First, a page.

She told how that year — when she would have been 15 — she sneaked across the front lines and found a rebel base. Pressed for details, she could offer none.

No matter how she joined, she now sounds like a believer.

Showing off her cyanide capsule — a 2 1/2-inch glass tube filled with powder — she declared: "I will never be caught. I will live in Tamil Eelam or I will die."


Tamil Tiger rebels stand at their base at an undisclosed location in northern Sri Lanka,


Thiyagarash Piruthivu , 23, a Tamil Tiger rebel shows her cyanide capsule, at an undisclosed location in northern Sri Lanka,


A Tamil Tiger rebel adjusts the bullet vest of her fellow fighter at their base


Muttiah Jayanthy, 33, a Tamil Tiger rebel takes position in her bunker at their base


A Tamil Tiger rebel commander, left, briefs her fellow fighters at their base


A Tamil Tiger rebel looks on against a photograph of Liberation of Tamil Tiger Eelam leader Velupillai Prabhakaran,


Tamil Tiger rebel Patrol Party return to their base

They gotta do something about those hats. :)

Does anyone know a good source for a synopsis of the exact problem on Sri Lanka? I am having trouble coming to the "why" of this struggle.
bulldogg said:
They gotta do something about those hats. :)

Does anyone know a good source for a synopsis of the exact problem on Sri Lanka? I am having trouble coming to the "why" of this struggle.
Try put in tamil tiger, im sure something will pop up.

these guys look like they are determined and mean business, not to mention those are the cleanest looking uniforms ive seen on anyone called a rebel. but then again, they probably got prettied up for this interview.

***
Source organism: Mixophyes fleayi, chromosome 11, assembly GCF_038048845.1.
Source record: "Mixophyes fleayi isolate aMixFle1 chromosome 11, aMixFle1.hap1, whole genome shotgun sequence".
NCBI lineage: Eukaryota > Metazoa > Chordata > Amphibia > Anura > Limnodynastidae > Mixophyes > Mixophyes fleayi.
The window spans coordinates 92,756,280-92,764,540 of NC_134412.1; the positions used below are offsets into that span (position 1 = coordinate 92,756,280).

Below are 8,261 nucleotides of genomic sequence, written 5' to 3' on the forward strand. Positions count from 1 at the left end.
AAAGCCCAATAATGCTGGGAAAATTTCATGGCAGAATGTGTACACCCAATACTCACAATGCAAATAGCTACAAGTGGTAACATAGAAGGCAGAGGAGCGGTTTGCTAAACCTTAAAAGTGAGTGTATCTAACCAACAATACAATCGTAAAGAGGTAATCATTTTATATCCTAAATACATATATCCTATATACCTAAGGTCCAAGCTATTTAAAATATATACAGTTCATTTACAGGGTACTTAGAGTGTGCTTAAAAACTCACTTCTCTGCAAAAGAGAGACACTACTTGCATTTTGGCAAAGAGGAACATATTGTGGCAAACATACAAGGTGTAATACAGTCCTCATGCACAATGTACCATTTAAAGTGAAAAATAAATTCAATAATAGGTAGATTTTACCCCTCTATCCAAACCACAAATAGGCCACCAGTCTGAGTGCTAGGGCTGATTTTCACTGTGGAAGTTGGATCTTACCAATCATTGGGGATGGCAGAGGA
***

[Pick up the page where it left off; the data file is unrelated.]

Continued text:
bulldogg said:
They gotta do something about those hats. :)

Does anyone know a good source for a synopsis of the exact problem on Sri Lanka? I am having trouble coming to the "why" of this struggle.

I posted Some INfo In Another Thread if you are Interested

Some More Intersting Facts About the Conflict .. and How India was Drwan in the Conflict ...... India Sent around 1,00,000 Peacekeeping Troops Into Srilanka ..... and was Drawn into the War taking Fire From Both Sri Lanka Army and LTTE .

History of Sri Lanka Conflict and Indian Army IN Srilanka

Operation Cactus

Operation Poomalai - The Supply Drop

Accord, Airlift and Discord

SwordFish_13 said:

hmmm You will have to First Understand the Roots of the Conflict to Understand that :type:... there are Two Ethinic Grups in Srilanka Majority Sinhalese and minority Tamils ...... Tamils are People of Indian Origin LIving in Sri Lanka

Sinhalies argue that Tamils received preferential treatment under British rule ...... The Sri Lankan Constitution Clearily Discriminated Tamils and gave prefrential Rights to Singhalies ... They were not given equality in the grading systems and admission schools Colledges or Work